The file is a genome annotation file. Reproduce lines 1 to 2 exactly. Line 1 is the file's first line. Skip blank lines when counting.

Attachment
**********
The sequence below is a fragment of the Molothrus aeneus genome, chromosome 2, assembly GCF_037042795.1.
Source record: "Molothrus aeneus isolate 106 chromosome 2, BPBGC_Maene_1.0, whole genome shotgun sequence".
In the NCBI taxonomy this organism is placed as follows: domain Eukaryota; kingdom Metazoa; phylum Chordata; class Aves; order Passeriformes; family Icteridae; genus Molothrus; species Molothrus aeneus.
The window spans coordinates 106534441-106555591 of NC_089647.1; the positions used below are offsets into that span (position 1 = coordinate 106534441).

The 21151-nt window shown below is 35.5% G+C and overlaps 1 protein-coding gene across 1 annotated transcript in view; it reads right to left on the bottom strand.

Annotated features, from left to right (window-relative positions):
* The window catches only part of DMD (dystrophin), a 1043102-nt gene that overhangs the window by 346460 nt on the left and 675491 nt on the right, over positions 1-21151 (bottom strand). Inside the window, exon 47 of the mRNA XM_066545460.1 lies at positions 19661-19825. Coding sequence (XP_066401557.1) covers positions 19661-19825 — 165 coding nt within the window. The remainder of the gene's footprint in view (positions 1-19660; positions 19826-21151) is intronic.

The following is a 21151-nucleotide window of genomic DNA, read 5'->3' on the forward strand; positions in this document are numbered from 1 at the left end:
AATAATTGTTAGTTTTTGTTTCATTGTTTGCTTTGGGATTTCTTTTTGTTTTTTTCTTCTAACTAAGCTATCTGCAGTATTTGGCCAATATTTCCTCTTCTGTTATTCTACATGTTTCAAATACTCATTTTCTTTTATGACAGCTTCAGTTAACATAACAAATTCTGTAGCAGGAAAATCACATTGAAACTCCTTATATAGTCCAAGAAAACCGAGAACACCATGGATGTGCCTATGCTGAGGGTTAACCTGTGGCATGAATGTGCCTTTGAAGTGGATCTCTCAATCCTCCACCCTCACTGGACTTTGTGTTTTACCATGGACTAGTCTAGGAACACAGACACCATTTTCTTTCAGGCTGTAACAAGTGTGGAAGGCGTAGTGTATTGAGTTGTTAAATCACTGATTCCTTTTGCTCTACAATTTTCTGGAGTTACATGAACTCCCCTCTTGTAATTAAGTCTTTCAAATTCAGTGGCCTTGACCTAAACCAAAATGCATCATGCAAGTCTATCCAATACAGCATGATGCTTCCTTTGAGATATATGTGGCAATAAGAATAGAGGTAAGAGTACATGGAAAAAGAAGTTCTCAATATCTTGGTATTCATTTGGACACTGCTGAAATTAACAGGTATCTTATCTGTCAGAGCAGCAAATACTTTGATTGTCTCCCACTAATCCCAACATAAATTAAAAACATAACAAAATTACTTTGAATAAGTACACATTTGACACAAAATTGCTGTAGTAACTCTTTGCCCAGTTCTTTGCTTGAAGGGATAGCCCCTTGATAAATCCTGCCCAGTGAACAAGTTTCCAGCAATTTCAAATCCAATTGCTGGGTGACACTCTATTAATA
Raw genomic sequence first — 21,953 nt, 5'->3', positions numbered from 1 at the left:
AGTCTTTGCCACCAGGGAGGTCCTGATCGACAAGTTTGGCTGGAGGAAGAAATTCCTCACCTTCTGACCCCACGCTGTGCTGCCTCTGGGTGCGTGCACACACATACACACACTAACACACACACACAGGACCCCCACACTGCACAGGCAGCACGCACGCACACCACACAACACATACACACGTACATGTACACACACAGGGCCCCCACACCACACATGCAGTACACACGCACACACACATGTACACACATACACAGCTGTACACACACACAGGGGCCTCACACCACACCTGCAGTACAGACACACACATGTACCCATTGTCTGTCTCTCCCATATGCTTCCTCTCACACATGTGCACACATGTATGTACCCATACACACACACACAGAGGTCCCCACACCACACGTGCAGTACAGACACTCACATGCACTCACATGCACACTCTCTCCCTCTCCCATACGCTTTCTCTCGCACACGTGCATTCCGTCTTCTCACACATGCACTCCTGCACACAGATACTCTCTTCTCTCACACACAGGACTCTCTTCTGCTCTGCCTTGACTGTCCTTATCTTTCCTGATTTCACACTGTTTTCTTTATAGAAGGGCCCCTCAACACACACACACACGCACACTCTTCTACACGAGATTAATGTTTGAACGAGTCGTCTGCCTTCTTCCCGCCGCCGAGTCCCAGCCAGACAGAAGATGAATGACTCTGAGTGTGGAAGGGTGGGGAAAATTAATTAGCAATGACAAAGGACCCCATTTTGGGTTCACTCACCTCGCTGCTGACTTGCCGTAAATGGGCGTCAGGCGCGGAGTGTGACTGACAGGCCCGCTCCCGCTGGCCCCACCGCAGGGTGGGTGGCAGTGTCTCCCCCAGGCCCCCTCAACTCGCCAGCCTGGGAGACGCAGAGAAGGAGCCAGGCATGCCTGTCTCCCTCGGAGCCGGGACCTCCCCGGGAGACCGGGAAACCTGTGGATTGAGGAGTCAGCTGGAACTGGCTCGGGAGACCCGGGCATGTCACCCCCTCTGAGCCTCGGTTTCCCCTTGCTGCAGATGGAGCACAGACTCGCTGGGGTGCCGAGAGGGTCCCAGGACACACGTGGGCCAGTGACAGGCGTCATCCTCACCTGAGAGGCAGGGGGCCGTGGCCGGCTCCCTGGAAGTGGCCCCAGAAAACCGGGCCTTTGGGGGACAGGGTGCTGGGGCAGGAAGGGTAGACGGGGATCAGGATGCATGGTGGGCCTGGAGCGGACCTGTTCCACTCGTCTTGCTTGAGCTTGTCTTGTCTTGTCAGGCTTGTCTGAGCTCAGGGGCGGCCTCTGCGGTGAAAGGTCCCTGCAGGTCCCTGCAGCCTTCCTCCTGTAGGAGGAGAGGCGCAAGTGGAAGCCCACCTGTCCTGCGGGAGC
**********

The sequence below is a fragment of the Molothrus aeneus genome, chromosome 2, assembly GCF_037042795.1.
Source record: "Molothrus aeneus isolate 106 chromosome 2, BPBGC_Maene_1.0, whole genome shotgun sequence".